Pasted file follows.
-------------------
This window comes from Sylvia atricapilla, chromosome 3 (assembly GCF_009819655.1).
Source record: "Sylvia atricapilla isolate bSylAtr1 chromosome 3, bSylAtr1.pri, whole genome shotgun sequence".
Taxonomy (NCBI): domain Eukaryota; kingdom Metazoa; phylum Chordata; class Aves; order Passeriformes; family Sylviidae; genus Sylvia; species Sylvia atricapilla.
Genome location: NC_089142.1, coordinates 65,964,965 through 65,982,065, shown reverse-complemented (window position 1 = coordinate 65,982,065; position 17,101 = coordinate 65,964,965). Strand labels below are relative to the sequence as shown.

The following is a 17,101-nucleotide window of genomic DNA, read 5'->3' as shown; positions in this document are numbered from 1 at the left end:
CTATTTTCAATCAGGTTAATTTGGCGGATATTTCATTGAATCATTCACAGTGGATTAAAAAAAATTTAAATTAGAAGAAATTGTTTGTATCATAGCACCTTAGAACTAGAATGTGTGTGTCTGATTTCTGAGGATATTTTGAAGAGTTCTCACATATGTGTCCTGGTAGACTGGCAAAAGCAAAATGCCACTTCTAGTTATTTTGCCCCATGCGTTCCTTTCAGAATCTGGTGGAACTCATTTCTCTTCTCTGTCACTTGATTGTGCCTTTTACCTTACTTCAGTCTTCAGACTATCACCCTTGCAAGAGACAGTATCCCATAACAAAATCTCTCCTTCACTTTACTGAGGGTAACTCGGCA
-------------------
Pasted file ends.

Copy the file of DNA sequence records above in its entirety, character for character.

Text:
This window comes from Sylvia atricapilla, chromosome 3 (assembly GCF_009819655.1).
Source record: "Sylvia atricapilla isolate bSylAtr1 chromosome 3, bSylAtr1.pri, whole genome shotgun sequence".
Taxonomy (NCBI): domain Eukaryota; kingdom Metazoa; phylum Chordata; class Aves; order Passeriformes; family Sylviidae; genus Sylvia; species Sylvia atricapilla.
Genome location: NC_089142.1, coordinates 65,964,965 through 65,982,065, shown reverse-complemented (window position 1 = coordinate 65,982,065; position 17,101 = coordinate 65,964,965). Strand labels below are relative to the sequence as shown.

The following is a 17,101-nucleotide window of genomic DNA, read 5'->3' as shown; positions in this document are numbered from 1 at the left end:
CTATTTTCAATCAGGTTAATTTGGCGGATATTTCATTGAATCATTCACAGTGGATTAAAAAAAATTTAAATTAGAAGAAATTGTTTGTATCATAGCACCTTAGAACTAGAATGTGTGTGTCTGATTTCTGAGGATATTTTGAAGAGTTCTCACATATGTGTCCTGGTAGACTGGCAAAAGCAAAATGCCACTTCTAGTTATTTTGCCCCATGCGTTCCTTTCAGAATCTGGTGGAACTCATTTCTCTTCTCTGTCACTTGATTGTGCCTTTTACCTTACTTCAGTCTTCAGACTATCACCCTTGCAAGAGACAGTATCCCATAACAAAATCTCTCCTTCACTTTACTGAGGGTAACTCGGCA